4. Denial of Service attacks
Denial of Service (DoS) attacks are pretty simple for cyber attackers to execute, especially if they have control of a botnet. DoS attacks are designed to prevent users of a service from being able to access their data or applications. By forcing the targeted cloud service to consume inordinate amounts of finite system resources such as processor power, memory, disk space, or network bandwidth, attackers can cause a system slowdown and leave all legitimate service users without access to services. DDoS-as-a-service (Distributed Denial of Service) is also growing in popularity on the Dark Web. Now attackers don’t need know-how or their own bots; all they have to do is transfer some of their cryptocurrency in order to buy a Dark Web service. An effective DDoS attack on a cloud service gives a cyber attacker the time they need to execute other types of cyber attacks without getting caught.

5. Account Hijacking
Account or service hijacking is not new, but cloud services add a new threat to the landscape. Masquerading as legitimate users, operators, or developers attackers can read, modify, and delete data; issue control plane and management functions; snoop on data in transit or release malicious software that appears to originate from a legitimate source.

6. Spectre, Meltdown and others – device and cloud vulnerabilities.
Intel processors are having a Meltdown while AMD and ARM are being attacked by a Spectre. Is a James Bond villain making our computers freak out? No, it’s a new vulnerability found within these processors that affects Windows PCs, Linux, Mac, and even Android phones. System vulnerabilities are exploitable bugs in programs that attackers can use to infiltrate a system to steal data, taking control of the system or disrupting service operations. At the beginning of the year (2018), everyone was talking about “Meltdown” and “Spectre” that potentially exposed data in everything from servers and desktops to tablets and smartphones. The flaws, which impacted the chips in many popular devices, allowed hackers to inconspicuously manipulate a common efficiency technique used to speed data processing. As a result, chip manufacturers and software makers scrambled to issue patches and work out the performance sluggishness that came along with blocking the risky optimisations.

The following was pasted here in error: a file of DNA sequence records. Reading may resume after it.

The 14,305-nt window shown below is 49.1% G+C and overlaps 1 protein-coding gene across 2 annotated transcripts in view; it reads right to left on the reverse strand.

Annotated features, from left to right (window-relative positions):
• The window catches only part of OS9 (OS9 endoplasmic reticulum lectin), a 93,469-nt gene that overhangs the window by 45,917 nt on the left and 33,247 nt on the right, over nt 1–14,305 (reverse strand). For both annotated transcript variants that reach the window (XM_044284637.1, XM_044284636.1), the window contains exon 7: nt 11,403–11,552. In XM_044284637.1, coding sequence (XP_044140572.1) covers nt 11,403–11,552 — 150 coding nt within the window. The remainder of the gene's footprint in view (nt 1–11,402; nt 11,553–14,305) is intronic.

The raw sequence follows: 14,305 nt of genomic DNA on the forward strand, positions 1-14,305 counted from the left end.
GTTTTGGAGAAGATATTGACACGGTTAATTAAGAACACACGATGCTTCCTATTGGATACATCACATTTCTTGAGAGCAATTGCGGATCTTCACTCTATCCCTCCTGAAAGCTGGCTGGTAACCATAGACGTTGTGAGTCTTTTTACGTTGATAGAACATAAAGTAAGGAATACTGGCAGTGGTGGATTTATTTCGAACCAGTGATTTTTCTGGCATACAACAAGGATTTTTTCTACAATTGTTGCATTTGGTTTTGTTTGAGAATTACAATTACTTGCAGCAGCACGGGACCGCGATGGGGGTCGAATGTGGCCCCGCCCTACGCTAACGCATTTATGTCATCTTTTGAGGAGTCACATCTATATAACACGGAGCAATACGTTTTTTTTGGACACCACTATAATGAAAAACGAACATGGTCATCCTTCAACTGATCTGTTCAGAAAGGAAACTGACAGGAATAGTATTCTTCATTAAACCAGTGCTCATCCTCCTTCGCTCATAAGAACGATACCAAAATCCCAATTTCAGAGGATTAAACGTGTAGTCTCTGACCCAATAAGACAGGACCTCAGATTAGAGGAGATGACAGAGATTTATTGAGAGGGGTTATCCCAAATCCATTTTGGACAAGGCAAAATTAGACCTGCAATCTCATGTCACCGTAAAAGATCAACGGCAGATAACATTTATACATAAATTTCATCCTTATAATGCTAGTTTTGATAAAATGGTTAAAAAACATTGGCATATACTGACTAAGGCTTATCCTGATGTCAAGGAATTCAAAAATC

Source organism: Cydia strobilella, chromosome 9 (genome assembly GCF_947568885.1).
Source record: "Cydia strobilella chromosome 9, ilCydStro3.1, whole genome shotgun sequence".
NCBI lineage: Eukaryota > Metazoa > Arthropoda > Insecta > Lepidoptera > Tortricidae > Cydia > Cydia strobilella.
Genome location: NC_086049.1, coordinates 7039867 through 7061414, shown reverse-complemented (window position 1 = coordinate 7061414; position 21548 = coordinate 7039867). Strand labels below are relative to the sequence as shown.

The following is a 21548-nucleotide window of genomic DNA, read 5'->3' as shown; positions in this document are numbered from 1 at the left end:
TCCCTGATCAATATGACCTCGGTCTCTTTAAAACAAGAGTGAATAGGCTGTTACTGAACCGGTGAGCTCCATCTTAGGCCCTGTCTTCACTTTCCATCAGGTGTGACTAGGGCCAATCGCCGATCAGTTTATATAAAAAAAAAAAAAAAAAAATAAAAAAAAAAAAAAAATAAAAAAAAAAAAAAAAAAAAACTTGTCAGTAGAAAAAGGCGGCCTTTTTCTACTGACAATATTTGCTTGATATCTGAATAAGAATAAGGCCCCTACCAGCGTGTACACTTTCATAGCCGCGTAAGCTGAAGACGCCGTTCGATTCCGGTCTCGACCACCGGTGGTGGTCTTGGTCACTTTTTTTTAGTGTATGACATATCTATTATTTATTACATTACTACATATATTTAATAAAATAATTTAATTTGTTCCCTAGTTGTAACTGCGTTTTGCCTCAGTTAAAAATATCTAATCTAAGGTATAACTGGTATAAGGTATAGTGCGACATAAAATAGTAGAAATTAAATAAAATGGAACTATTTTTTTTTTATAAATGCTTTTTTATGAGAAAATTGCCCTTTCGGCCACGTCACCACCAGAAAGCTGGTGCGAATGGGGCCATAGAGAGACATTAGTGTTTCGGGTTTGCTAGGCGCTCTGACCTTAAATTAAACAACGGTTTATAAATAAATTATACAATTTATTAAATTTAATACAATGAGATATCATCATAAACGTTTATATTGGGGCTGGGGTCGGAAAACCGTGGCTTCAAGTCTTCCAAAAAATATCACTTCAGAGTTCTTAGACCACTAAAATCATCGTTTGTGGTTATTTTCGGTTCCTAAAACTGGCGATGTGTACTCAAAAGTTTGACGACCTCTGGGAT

At the same time, though, a larger concern was also looming: Spectre and Meltdown represented a whole new class of attack, and researchers anticipated they would eventually discover other, similar flaws. In May this year (2018) researchers from Microsoft and Google’s Project Zero disclosed a new, related vulnerability known as Speculative Store Bypass Variant 4 (Meltdown and Spectre collectively make up variants 1-3) that impacts Intel, AMD, and ARM processors. If exploited, an attacker could abuse the bug to access data that is meant to be stored out of reach. Microsoft says that the risk to users from this bug is “low,” and Intel notes that there is no evidence that the flaw is being used by hackers. But it is a major cause for concern – what other “bugs” or “backdoors” into our devices and cloud-stored data might there be? Time will only tell.

For now though, prevent hackers from taking advantage of Meltdown, Spectre and others yet to be named:

  • Make sure to keep all the software on your computer updated, including web browsers. Keep Flash updated as well.
  • Then run security software to be sure you don’t have any unwanted or malicious software on your system.
  • Finally, be on the lookout for phishing emails. A hacker could use this to trick you into letting their malicious code onto your system.